South Korea's Korean Air planes and foreign airplanes sit on the tarmac at Incheon international airport, west of Seoul, on May 2, 2012. Electronic jamming signals from North Korea have affected scores of civilian flights in and out of South Korea, a Seoul official said, amid rising tensions with Pyongyang. GPS disruption was noticeable around Incheon airport, the South's main international gateway. AFP PHOTO / JUNG YEON-JE / AFP PHOTO / JUNG YEON-JE
Plan for plastic surgery clinic in Korean airport terminal hits wall
The Korea Herald/Asia News Network / 08:03 PM October 24, 2017
A quick nip and tuck while in transit through Incheon, South Korea — the “world’s capital of plastic surgery”?
The idea might have looked brilliant to the operator of Incheon Airport, the country’s main gateway, looking to add a unique, new feature to its soon-to-be completed passenger terminal. However, doctors and medical professionals seem to think otherwise.
According to data from Incheon International Airport Corp. released by Rep. Kang Hoon-sik of the Democratic Party of Korea, the airport’s project to set up a 240-square-meter cosmetic surgery center on the third floor of its new terminal slated to open in January has hit a wall, as no doctor has come forward to open a clinic there.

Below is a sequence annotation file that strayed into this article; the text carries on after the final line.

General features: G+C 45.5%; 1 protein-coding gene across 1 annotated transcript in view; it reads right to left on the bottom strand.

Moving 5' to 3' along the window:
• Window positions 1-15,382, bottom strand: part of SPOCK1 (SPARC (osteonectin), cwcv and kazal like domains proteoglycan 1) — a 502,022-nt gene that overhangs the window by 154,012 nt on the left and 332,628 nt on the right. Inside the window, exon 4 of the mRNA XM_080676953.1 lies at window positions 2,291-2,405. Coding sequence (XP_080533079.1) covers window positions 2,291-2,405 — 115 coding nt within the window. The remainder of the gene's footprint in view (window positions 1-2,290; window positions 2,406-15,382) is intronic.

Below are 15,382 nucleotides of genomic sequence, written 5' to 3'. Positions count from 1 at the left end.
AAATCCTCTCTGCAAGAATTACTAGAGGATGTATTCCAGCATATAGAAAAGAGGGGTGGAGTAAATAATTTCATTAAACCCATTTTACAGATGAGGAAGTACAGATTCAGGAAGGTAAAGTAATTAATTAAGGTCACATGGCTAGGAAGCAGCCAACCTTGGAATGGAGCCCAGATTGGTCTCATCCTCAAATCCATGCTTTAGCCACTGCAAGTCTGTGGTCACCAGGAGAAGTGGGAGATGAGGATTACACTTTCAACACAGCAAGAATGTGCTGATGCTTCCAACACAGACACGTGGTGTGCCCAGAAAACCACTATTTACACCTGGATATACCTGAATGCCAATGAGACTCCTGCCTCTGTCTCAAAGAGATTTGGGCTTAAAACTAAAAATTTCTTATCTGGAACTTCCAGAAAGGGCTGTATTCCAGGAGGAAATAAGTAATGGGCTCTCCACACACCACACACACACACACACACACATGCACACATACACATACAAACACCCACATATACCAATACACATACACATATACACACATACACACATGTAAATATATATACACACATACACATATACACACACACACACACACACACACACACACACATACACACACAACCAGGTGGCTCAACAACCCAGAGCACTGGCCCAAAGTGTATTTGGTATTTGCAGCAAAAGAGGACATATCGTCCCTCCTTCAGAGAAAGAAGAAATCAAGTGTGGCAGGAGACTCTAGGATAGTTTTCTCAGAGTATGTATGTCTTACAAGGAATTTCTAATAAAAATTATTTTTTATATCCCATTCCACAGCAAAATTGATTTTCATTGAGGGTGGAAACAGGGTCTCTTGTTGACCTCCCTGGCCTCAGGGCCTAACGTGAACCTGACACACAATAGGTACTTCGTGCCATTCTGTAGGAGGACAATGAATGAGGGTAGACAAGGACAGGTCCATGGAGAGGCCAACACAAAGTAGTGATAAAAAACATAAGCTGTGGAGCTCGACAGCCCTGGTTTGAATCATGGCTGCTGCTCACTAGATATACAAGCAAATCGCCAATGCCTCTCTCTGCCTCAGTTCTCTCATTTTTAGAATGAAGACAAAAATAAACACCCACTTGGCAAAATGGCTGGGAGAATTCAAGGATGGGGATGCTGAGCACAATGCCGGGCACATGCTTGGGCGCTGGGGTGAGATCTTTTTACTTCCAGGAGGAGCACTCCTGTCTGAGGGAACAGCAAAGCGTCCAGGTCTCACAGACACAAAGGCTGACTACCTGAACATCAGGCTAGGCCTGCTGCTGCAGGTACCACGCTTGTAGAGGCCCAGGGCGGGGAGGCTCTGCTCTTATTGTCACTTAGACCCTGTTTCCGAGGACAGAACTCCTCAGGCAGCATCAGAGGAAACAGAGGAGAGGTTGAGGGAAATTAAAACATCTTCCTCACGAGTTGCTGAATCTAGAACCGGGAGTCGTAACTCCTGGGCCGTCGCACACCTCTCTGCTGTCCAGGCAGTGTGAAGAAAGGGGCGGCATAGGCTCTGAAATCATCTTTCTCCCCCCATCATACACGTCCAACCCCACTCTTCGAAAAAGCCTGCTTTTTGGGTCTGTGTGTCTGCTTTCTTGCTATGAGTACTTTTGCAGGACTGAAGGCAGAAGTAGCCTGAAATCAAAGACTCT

A public notice of the bid to run the clinic was put up on Sept. 13.
“The airport operator, blinded by the pursuit of profits, overlooked some very important medical questions. It needs to rethink the project from square one,” Rep. Kang said.
According to the airport’s operator, the plan aimed to attract more foreign patients to the country as well as to the airport, as South Korea has emerged as a medical tourism destination.
The number of foreign patients that visited South Korea was 364,000 last year, jumping by 22.7 percent compared to the previous year, data showed. The most sought-after medical services among Chinese and Japanese patients were plastic surgeries and dermatological treatments.
The airport’s plan was to allow transit passengers to receive those popular medical treatments while changing flights in Incheon.
But the Korean Association of Plastic Surgeons sent an official request to reconsider the plan, saying the plan lacks understanding of medical treatments and could lead to legal problems.
“What if a patient cannot get on their scheduled flight due to some unexpected medical problems that occur after the surgeries or treatments?” the association said.
“Even the simplest double-eyelid surgery could be affected due to differences in air pressure, and side effects could occur if immunity is lowered due to fatigue from long flights.”
The Korean Society of Plastic and Reconstructive Surgeons echoed the view, adding that the project may not be lucrative even if realized.
Nearly 70 percent of medical tourists visiting South Korea are from Asian countries — including China — who often do not need to transfer flights.
“One must reconsider using medical services and treatment as a means to increase the number of airport users,” added the society.